37. Completed Node Table End A B C D E F G A The first step to take from node C to node F. B C Start D E F G Filling in the table is to determine the first node to visit when moving from any starting node to any ending node.

  38. Finding the Path Goal B G B -> G Table intersection ->C Move ->C C -> G Table intersection ->E Move ->E E -> G Table intersection ->F Move ->F F -> G Table intersection ->G Move ->G B -> C -> E -> F -> G

  39. A* Algorithm • One of the most widely used pathfinding algorithms • It is guaranteed to find the best path between any two points • Relatively efficient algorithm • Can be used whenever possible unless dealing with some special-case scenario • E.g., if a clear line of sight exists with no obstacles between the starting point and ending point, a faster line-of-sight movement algorithm would be better. • Difficult to be understood by new game developers

  40. Steps in A* Algorithm • Defining and Simplifying the Search Area • Starting the Search among a reasonable number of nodes • Path Scoring to Determine the Best Path • Finding a Dead End • Incorporating the Terrain Cost • Influence Cost Mapping

  41. Defining the Search Area • Simplifying the Search Area • Placing nodes • Reduce the nodes • Maintain a list of connections • A* Algorithm is more suitable to tiled environment • Each tile serves as a node Simplifying the search area Tiled search area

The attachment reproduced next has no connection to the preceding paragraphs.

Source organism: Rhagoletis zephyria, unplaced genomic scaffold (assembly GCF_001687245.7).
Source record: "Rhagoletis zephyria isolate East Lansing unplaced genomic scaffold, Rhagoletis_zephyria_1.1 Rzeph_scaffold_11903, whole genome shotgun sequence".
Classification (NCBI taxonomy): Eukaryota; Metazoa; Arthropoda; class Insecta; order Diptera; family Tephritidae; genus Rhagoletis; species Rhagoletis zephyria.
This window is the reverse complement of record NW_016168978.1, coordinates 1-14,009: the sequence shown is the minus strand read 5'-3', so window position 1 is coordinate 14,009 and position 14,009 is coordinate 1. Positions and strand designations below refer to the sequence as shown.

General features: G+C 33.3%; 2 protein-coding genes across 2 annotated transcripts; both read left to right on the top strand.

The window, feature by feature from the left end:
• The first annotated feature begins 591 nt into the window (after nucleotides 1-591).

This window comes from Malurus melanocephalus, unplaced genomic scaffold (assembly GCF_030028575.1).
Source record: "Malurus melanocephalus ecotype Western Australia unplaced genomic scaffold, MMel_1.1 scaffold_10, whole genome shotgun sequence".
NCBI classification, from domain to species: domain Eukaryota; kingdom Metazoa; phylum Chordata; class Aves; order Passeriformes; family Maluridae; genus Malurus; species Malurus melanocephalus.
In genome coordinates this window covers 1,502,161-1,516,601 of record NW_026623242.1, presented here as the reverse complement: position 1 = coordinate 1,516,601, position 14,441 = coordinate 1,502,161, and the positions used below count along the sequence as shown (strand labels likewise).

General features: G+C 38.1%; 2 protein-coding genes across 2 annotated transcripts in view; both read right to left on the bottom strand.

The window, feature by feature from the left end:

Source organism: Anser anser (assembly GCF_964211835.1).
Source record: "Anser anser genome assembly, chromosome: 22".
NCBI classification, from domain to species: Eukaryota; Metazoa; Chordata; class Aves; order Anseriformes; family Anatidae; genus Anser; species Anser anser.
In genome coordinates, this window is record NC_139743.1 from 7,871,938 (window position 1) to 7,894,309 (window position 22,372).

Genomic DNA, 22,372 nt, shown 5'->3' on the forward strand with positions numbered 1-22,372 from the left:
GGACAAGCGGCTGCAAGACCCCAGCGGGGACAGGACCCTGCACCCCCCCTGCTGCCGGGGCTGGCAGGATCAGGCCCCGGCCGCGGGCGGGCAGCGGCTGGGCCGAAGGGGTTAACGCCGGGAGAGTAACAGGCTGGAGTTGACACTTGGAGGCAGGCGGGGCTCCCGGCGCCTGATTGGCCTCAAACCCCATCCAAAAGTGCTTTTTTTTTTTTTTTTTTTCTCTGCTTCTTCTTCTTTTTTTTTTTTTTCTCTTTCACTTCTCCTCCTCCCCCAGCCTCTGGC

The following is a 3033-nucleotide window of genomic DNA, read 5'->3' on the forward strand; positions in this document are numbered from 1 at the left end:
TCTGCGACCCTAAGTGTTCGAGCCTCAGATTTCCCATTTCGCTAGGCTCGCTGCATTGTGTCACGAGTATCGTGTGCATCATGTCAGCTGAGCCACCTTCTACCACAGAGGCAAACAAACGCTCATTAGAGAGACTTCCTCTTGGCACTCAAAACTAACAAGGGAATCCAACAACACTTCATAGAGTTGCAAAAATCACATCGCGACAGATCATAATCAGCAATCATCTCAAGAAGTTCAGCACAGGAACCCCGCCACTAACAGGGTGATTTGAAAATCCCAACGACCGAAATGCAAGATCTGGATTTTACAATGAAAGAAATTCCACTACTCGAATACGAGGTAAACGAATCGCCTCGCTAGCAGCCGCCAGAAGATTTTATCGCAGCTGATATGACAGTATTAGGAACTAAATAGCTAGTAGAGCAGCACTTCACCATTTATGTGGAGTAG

42. Starting the Search • Goal: Find the shortest path between any two nodes • Suitable Environment • A small tiled environment • Each tile is a node • Some nodes contain obstacles • Search Method • Begin at the starting point and spread to the adjacent tiles

  43. Search Strategy open list – keep track of the tiled needed to be checked closed list – the tiles that already were checked and no longer to be examined Link – from neighbors to the currently considered tile open list <- starting point; For each element in open list Check each adjacent node of this element; If it is valid, add it to open list and calculate cost; Add the current element in open list to closed list; Build a link from current element to valid adjacent nodes;

  44. Search Scenario Adjacent tiles to check A tiled search area Obstacle area Starting point Destination

  45. Searching Process Building a link open open open open open open open open open open open open open open open open After Checking all adjacent tiles Add to closed list

  46. Cost to move from the starting tile to any given tile Cost to move from the given tile to the destination tile Scoring Each Tile Determined by heuristic cost1 cost2 Given tile Destination Starting point Score = Cost from Start + Heuristic

  47. Calculating Path Score c (cost) = s + h s – the number of steps from the starting tile to the given tile; h – the number of steps from given tile to the destination. open open open open open c = 1 + 4 = 5 open open open Minimum {c} = 4

  48. Examining the Tiles with Minimum Cost The starting point is added in the closed list. The tile with minimum cost is examined currently. There are three valid tiles in neighbors of current tile, which are added to open list. open closed open open open open open open open open open Currently considered tile

  49. Spread to Adjacent Tiles open open open open closed closed open open closed closed closed open closed closed closed open closed closed closed open closed closed closed open closed closed closed closed closed closed closed closed closed Current tile Current tile

  50. Completed Path closed closed open closed closed open closed closed closed closed closed closed closed closed closed closed closed closed closed closed closed closed closed closed closed The path is found when the destination is added in the open list.